1. HF wavelengths
“Although the ionospheric effects of solar eclipses have been studied for over 50 years, many unanswered questions remain,” according to HamSci.com, organizers of citizen science experiments designed to test the propagation of radio signals during the eclipse. I was not set up to actually participate in the citizen science experiments organized by HamSci.com, but I turned on one of my amateur radio transceivers to monitor high frequency transmissions during the eclipse; specifically, I monitored PSK-31 transmissions centered on 14.070 MHz, where I knew there would be a lot of activity.
Propagation was good before the eclipse started; at about 9 a.m. there was a fair amount of activity on 14.070 MHz, and I was receiving stations as far away as Colorado. As the eclipse progressed, I received fewer and fewer transmissions, and by about 10:20 (when the eclipse was at its maximum here in San Mateo), there were almost no readable transmissions. By now, the band is more active, although the stations I’m hearing are all on the West Coast.
My observations were completely unscientific, and it will be interesting to see what comes out of the data that the folks at HamSci.com are gathering during this eclipse.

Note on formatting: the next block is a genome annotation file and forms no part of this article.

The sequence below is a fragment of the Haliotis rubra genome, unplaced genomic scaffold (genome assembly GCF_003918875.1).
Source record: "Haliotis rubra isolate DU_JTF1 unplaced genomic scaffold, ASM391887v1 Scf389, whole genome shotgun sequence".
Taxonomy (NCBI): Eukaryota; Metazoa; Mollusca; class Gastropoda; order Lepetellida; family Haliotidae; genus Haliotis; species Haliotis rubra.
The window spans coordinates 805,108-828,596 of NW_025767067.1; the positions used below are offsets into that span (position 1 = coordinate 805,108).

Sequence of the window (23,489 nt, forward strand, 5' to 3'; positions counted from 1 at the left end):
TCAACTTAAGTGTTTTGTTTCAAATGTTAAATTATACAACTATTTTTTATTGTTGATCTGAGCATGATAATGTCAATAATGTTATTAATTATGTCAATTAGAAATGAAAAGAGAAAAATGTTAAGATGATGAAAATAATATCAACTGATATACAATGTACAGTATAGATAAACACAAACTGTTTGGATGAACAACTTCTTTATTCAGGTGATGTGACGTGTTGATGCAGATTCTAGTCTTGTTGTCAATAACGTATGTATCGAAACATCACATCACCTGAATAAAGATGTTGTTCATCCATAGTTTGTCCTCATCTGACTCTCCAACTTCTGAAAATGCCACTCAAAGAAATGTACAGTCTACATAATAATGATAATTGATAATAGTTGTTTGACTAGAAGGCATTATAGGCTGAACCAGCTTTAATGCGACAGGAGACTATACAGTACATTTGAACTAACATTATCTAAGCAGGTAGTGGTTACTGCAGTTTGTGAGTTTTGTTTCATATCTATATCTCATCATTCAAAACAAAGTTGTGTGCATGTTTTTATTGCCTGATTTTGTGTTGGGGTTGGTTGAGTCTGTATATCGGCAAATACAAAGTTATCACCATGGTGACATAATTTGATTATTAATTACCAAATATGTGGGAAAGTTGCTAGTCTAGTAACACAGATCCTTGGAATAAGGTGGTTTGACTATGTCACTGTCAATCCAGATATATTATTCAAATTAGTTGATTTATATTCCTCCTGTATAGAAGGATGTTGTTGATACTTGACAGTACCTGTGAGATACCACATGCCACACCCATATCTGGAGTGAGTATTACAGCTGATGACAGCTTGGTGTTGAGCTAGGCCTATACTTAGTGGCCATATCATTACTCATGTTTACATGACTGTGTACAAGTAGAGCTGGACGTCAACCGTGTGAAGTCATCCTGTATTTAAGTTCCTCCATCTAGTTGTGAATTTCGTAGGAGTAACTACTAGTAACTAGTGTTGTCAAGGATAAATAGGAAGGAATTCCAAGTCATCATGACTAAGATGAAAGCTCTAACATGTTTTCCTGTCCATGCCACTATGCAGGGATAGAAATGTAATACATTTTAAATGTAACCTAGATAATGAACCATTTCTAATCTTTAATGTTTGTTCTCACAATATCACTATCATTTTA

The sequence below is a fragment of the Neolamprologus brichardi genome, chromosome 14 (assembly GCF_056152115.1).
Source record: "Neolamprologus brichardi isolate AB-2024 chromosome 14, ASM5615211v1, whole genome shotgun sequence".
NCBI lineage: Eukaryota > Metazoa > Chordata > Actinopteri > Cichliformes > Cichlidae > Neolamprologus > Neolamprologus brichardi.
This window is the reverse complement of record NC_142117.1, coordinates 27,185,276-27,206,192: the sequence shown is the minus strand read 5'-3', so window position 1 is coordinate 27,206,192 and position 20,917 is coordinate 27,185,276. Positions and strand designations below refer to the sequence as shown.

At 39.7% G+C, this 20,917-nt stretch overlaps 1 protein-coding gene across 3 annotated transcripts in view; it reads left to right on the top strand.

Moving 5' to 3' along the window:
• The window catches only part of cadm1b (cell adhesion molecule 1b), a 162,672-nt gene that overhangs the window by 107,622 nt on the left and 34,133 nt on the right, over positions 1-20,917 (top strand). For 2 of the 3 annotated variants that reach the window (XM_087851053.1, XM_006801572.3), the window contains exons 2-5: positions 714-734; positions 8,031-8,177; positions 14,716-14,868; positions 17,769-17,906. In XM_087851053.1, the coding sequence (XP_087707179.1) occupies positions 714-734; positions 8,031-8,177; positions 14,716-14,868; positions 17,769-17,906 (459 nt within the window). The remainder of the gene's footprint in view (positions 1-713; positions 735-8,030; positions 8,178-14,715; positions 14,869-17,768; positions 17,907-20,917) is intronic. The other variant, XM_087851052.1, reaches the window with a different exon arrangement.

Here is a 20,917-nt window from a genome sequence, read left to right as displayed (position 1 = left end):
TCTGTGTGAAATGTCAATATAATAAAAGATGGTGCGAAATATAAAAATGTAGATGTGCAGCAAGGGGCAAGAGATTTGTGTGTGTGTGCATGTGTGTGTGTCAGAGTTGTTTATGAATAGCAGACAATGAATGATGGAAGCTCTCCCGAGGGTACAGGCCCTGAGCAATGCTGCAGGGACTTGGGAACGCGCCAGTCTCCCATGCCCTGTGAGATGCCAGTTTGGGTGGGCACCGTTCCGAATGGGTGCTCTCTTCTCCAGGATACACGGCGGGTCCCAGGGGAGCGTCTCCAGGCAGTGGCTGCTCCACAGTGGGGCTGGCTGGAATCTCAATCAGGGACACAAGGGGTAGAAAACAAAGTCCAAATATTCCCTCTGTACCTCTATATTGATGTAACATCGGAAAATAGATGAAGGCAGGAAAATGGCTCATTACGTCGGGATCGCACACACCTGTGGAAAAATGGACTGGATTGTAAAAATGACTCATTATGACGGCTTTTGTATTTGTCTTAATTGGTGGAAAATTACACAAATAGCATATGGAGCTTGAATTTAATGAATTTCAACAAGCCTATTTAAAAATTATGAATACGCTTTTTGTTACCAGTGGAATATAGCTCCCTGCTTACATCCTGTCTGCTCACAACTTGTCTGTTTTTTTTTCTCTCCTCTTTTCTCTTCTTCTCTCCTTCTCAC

2. Visible wavelengths
My plan was to project an image of the sun through binoculars mounted on a tripod. The sky was covered by stratus clouds (high fog) at 9 a.m., but by 9:45 the clouds began to break up and Carol and I got a few views of the moon’s shadow slowly moving over the sun’s disk. It became mostly clear by 10:20, in time for the maximum. Then it stayed clear, and I was able to watch the moon’s shadow slowly slide away from the sun.
One of the benefits of projecting the eclipse is that I could see the rotation of the earth as the projected image slowly moved as the sun changed its relative position in the sky. This was a good reminder that an eclipse involves relative movement of three astronomical bodies: sun, moon, and earth. And if I had had access to better optics, I could have projected a larger image and watched the movement of sunspots as well.
3. The emotional response
At about 10:20, when the eclipse was at its greatest extent, it was noticeably dimmer than it should have been. The light was about as bright as it would be around sunset — the difference being that the sun was high in the sky, so the shadows were short. It definitely felt a little eerie.
But mostly what I felt was a sense of wonder. This was the most astronomical fun I’ve had since watching the transit of Venus a few years ago.